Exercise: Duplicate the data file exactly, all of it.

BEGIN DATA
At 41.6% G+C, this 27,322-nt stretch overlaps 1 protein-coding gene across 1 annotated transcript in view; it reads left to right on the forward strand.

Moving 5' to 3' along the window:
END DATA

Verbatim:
At 41.6% G+C, this 27,322-nt stretch overlaps 1 protein-coding gene across 1 annotated transcript in view; it reads left to right on the forward strand.

Moving 5' to 3' along the window: